LONDON: Online ads accounted for 28% of complaints made to the Advertising Standards Authority (ASA) in 2012, with work in this area "growing exponentially", the UK regulatory body has revealed.
This rise in digital complaints follows the extension of the industry regulator's online remit in March 2012 to encompass marketing that appears on advertisers' own websites, Twitter feeds, Facebook pages and apps.
While television remained the most complained-about medium, the ASA's annual report noted that there were "a higher number of marketing communications complained about on the internet" compared to on television.
In all, there were complaints about 18,990 ads, of which 5,338 were broadcast online. The majority of these complaints were due to misleading ads, which constituted 70% of cases, the remainder being divided between allegedly offensive ads and harmful ads.
The ASA also identified its five misleading advertising priorities, which included free trial offers where "customers were unwittingly tied into an on-going paid relationship with an advertiser".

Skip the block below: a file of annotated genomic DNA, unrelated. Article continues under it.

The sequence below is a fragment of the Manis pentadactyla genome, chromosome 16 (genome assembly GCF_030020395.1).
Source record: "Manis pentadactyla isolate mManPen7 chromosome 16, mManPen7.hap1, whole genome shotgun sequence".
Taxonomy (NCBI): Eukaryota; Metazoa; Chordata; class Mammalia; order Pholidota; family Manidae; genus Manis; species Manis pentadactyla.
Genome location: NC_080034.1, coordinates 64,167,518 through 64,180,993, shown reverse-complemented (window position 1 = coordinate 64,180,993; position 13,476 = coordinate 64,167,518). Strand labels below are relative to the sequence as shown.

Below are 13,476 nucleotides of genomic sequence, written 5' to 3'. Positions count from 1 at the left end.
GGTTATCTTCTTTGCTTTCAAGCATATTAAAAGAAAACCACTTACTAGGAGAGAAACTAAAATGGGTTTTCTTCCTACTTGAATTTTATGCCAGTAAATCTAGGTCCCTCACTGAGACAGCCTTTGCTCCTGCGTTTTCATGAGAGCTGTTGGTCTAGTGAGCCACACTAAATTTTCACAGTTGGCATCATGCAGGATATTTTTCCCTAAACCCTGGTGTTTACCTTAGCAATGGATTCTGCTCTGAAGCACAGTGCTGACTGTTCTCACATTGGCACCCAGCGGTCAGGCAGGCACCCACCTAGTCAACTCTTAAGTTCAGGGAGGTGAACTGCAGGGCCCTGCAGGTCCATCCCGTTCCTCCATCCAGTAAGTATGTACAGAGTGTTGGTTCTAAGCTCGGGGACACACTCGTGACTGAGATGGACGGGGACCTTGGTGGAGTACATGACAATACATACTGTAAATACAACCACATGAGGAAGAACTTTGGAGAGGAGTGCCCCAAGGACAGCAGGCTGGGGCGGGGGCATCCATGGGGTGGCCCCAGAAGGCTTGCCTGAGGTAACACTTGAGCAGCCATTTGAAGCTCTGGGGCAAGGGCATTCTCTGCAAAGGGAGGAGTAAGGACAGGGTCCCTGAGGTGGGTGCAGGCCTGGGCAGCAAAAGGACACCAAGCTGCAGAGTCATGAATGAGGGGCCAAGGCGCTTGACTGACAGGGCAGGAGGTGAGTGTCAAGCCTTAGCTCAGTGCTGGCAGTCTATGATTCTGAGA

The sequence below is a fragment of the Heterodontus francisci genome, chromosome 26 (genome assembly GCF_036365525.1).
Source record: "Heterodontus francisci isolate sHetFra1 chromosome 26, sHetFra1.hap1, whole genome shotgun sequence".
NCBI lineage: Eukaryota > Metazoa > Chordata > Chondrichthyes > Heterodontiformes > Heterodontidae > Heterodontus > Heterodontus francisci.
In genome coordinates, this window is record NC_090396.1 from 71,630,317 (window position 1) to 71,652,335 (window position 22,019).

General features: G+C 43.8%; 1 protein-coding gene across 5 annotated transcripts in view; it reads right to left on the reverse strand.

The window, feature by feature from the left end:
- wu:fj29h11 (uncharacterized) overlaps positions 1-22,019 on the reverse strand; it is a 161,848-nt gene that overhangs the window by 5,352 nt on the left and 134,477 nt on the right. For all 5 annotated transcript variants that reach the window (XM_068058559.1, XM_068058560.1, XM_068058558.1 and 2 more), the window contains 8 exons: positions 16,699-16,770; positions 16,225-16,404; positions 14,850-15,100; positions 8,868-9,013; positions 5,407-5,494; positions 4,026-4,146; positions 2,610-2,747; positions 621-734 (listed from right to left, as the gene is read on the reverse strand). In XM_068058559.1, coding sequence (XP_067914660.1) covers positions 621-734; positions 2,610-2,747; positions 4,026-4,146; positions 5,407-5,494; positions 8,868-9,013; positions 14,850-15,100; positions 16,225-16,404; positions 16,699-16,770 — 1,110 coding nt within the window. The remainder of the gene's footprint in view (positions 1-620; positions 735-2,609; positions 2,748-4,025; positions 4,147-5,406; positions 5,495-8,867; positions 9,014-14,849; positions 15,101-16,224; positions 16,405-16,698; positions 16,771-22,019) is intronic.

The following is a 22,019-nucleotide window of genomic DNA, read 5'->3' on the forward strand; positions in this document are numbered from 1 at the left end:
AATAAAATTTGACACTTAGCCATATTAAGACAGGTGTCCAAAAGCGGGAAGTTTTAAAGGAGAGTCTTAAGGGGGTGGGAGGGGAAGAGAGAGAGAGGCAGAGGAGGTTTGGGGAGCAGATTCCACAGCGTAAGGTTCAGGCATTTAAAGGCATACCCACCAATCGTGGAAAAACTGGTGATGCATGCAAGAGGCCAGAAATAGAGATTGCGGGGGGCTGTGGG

It said that its actions on misleading pricing had already resulted in greater transparency in hotel pricing, where VAT was now included in advertised room rates, and in telecoms packages that bundled several services together such as broadband, line rental, call costs and TV.
Similarly, action on "daily deals" had led to improvements in the way these promotions were conducted, as companies had failed to make clear terms and conditions and had made exaggerated claims about the possible savings, the ASA claimed.
Misleading testimonials was the fourth area addressed, with ASA rulings on the issue of celebrity tweets leading to the requirement for advertisers to make it obvious when a tweet is a paid-for commercial message.
Finally, the ASA said it was concerned about misleading health claims, many of which were made online and which it feared could discourage people from seeking proper medical advice.
"Making sure that responsible advertising isn't being under-cut by the irresponsible helps get a fair deal for consumers and competitors," added Lord Smith, chairman of the ASA.
"Misleading ads hoodwink consumers, give an unfair advantage to businesses that don't play by the rules and erode trust in advertising," he added.